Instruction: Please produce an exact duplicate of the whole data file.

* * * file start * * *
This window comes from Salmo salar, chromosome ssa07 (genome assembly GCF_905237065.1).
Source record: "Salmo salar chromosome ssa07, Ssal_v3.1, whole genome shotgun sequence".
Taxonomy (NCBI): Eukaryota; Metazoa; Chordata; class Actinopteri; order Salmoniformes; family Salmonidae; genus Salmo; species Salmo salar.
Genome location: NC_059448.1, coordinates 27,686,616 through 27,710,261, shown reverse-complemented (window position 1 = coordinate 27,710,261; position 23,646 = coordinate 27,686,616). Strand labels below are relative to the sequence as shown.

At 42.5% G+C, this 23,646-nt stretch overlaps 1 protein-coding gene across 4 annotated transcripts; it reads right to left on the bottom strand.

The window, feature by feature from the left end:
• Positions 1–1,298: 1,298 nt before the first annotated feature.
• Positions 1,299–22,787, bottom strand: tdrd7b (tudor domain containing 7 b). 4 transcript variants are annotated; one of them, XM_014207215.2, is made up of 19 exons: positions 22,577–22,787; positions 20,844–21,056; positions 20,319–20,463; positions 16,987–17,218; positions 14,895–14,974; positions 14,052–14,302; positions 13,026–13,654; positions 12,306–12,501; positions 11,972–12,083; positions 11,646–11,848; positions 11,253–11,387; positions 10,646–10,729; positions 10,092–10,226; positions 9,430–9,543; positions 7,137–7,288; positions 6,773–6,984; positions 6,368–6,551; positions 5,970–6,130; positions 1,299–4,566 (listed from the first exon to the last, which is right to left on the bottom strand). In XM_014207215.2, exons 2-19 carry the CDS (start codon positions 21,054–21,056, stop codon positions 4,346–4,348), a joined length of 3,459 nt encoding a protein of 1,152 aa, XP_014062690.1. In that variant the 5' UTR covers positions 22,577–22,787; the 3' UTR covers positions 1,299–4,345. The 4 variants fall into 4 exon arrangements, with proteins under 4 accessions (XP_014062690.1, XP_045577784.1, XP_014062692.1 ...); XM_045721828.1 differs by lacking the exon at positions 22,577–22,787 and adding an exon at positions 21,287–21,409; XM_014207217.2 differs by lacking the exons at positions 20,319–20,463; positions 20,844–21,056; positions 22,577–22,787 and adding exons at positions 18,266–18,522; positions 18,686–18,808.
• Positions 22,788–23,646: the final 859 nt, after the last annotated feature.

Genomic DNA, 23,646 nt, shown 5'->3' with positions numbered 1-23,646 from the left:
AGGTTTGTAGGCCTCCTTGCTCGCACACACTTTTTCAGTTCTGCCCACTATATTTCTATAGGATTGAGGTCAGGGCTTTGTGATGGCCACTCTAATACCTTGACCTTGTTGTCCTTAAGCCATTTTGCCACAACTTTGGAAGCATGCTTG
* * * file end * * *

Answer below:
This window comes from Salmo salar, chromosome ssa07 (genome assembly GCF_905237065.1).
Source record: "Salmo salar chromosome ssa07, Ssal_v3.1, whole genome shotgun sequence".
Taxonomy (NCBI): Eukaryota; Metazoa; Chordata; class Actinopteri; order Salmoniformes; family Salmonidae; genus Salmo; species Salmo salar.
Genome location: NC_059448.1, coordinates 27,686,616 through 27,710,261, shown reverse-complemented (window position 1 = coordinate 27,710,261; position 23,646 = coordinate 27,686,616). Strand labels below are relative to the sequence as shown.

At 42.5% G+C, this 23,646-nt stretch overlaps 1 protein-coding gene across 4 annotated transcripts; it reads right to left on the bottom strand.

The window, feature by feature from the left end:
• Positions 1–1,298: 1,298 nt before the first annotated feature.
• Positions 1,299–22,787, bottom strand: tdrd7b (tudor domain containing 7 b). 4 transcript variants are annotated; one of them, XM_014207215.2, is made up of 19 exons: positions 22,577–22,787; positions 20,844–21,056; positions 20,319–20,463; positions 16,987–17,218; positions 14,895–14,974; positions 14,052–14,302; positions 13,026–13,654; positions 12,306–12,501; positions 11,972–12,083; positions 11,646–11,848; positions 11,253–11,387; positions 10,646–10,729; positions 10,092–10,226; positions 9,430–9,543; positions 7,137–7,288; positions 6,773–6,984; positions 6,368–6,551; positions 5,970–6,130; positions 1,299–4,566 (listed from the first exon to the last, which is right to left on the bottom strand). In XM_014207215.2, exons 2-19 carry the CDS (start codon positions 21,054–21,056, stop codon positions 4,346–4,348), a joined length of 3,459 nt encoding a protein of 1,152 aa, XP_014062690.1. In that variant the 5' UTR covers positions 22,577–22,787; the 3' UTR covers positions 1,299–4,345. The 4 variants fall into 4 exon arrangements, with proteins under 4 accessions (XP_014062690.1, XP_045577784.1, XP_014062692.1 ...); XM_045721828.1 differs by lacking the exon at positions 22,577–22,787 and adding an exon at positions 21,287–21,409; XM_014207217.2 differs by lacking the exons at positions 20,319–20,463; positions 20,844–21,056; positions 22,577–22,787 and adding exons at positions 18,266–18,522; positions 18,686–18,808.
• Positions 22,788–23,646: the final 859 nt, after the last annotated feature.

Genomic DNA, 23,646 nt, shown 5'->3' with positions numbered 1-23,646 from the left:
AGGTTTGTAGGCCTCCTTGCTCGCACACACTTTTTCAGTTCTGCCCACTATATTTCTATAGGATTGAGGTCAGGGCTTTGTGATGGCCACTCTAATACCTTGACCTTGTTGTCCTTAAGCCATTTTGCCACAACTTTGGAAGCATGCTTG